Chicken Fried Steak Recipe

Chicken Fried Steak Recipe

(From the archives: this is one of my earliest recipes and I noticed that it could use some polish and a bit of a facelift.  The recipe has ben rewritten to read more clearly, etc,  Enjoy!)

While chili (particularly “Texas Red”, and yes, that means no beans.) is the official state food of Texas, there is little doubt that the unofficial state food of Texas is the chicken fried steak.

I’ve known the wonderful delight of chicken fried steak all my life. While I grew up in California’s wine country, my family and many others were originally dust bowl immigrants from Texas, Oklahoma and Arkansas. Southern cuisine was my staple as a boy, mixed with a strange variety of Italian, Mexican, Hungarian and Asian influences. The restaurants of Northern California don’t serve “country fried steak” they serve chicken fried steak, and that’s the way we like it.

I know that there are some Texans who will rail at me for even hinting that any Californian can produce a real chicken fried steak, but we do, at least it’s done well North of San Francisco, where the population is mostly rural. That being said, this is still a Texan tradition, and I’m passing it on as such, as is only fair, since it moved with our families from Texas, Texoma, Oklahoma and Arkansas.

If you’ve never had, or heard of chicken fried steak, you may wonder exactly what it is. In a nutshell, it’s a steak cooked in the same manner as Southern fried chicken. That is to say it’s breaded and fried in a cast iron skillet with plenty of oil (read Crisco, lard or perhaps, in rare cases, suet) until it’s crisp, juicy and delicious and slathered in gravy, either made from the pan drippings (not my preference, I just don’t like beef gravy) or in Southern White Gravy.

Chicken Fried Steak

If served for breakfast or brunch, you’ll find it with a side of fried potatoes or hash browns. When served for dinner it will usually be found accompanied with mashed potatoes, also slathered in gravy, and some form of vegetable or other. (This is where your basic green bean or, better yet some fried okra comes into play.)

So, no matter where you hang your hat, kick your feet up, set a spell and make up a bit of Texas for supper tonight. You’ll be glad you did, I assure you.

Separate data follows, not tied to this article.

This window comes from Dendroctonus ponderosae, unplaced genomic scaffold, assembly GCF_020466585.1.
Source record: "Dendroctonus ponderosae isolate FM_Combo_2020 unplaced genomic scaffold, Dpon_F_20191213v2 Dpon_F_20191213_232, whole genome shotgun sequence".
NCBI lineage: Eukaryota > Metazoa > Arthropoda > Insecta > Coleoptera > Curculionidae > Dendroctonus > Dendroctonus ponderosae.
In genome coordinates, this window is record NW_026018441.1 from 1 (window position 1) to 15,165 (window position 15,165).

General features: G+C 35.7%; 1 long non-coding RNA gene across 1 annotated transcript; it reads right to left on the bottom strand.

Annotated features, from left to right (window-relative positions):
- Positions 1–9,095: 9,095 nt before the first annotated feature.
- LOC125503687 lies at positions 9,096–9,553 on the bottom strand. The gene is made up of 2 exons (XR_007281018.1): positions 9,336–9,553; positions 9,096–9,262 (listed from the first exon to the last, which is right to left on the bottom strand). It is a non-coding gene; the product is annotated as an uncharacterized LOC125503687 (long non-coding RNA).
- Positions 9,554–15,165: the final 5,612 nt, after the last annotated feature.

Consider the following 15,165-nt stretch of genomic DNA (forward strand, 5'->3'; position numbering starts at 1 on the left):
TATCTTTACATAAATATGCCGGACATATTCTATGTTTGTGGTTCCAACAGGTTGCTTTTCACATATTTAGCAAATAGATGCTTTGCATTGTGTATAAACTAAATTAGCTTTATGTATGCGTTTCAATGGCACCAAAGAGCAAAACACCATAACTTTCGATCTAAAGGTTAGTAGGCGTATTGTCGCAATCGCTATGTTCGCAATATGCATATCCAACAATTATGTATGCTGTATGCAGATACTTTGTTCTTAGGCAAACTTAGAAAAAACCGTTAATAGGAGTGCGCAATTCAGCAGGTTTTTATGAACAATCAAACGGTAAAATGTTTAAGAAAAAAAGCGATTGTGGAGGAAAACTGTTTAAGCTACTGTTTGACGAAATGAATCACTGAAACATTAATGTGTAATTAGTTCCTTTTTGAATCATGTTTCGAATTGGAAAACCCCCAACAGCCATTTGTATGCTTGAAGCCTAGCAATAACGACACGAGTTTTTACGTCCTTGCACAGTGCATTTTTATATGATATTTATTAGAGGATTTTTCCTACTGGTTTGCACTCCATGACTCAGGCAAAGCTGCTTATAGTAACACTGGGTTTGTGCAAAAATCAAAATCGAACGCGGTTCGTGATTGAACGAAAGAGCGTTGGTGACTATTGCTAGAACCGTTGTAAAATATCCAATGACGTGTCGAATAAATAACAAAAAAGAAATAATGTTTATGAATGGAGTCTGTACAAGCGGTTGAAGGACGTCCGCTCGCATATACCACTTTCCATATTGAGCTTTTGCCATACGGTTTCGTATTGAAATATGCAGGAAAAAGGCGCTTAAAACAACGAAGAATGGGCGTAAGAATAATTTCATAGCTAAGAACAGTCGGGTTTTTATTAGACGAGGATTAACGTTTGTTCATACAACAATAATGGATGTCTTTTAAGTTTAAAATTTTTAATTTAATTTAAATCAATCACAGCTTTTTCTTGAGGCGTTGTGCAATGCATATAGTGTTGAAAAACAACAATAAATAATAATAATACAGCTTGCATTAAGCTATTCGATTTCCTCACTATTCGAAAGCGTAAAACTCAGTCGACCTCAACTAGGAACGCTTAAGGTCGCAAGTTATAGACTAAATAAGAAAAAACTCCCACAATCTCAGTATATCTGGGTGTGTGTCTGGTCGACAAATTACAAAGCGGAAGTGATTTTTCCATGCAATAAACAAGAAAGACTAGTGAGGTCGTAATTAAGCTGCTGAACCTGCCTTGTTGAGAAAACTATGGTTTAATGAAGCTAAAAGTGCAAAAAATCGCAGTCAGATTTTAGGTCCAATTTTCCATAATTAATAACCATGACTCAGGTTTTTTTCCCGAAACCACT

Chicken Fried Steak Recipe

Prep Time: 15 minutes

Cook Time: 12 minutes

Total Time: 27 minutes

Yield: 4 steaks

Serving Size: 1 steak

Chicken Fried Steak Recipe

Traditional Down-home goodness. Chicken Fried Steak is the unofficial state dish of Texas, and for good reason. Once you've had his, you'll never go back.

Ingredients

  • 1 to 2 pounds cube steak or round tenderized round steak
  • 1 pint buttermilk
  • 1/2 teaspoon garlic powder
  • 1 pinch salt
  • 1 pinch black pepper
  • 1/8 teaspoon baking soda
  • 1 egg
  • 1/2 cup milk
  • 1 cup all purpose flour
  • Vegetable shortening, lard, or vegetable oil, for frying

Method

  • Cut steak into serving sized pieces. Marinate overnight (or at least 4 hours) in buttermilk. (This will tenderize the meat without the need of MSG or other tenderizers, as well as adding a wonderful tang.)
  • Remove steak from buttermilk. Discard buttermilk. Season steak with salt, garlic salt and pepper. Beat egg and milk together, add baking soda. Season flower with salt, pepper (and whatever else you like in your chicken batter) on a separate plate.
  • Dredge steaks in flour, then in milk mixture. Dredge again in flour and let rest for 5 minutes.
  • Fry in hot lard or shortening (about 1/2-inch deep) in a hot skillet over medium heat, turning only once until golden brown on both sides. (About 6 minutes per side)
  • Serve over a ladle of gravy, top with a little more gravy with mashed potatoes and a nice big portion of anything green.
  • Share and Enjoy!
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What I would have done differently if I had thought of it at the time:

To be honest, I change this up occasionally depending on my mood.  If I’m in the mood for a bit of spice, I’ll add some cayenne pepper to the buttermilk while he steak is soaking and add a bit of hot paprika to the flour. It really just depends.  you can pretty much change up the flavors in any way you choose.

Links to other recipes like this:

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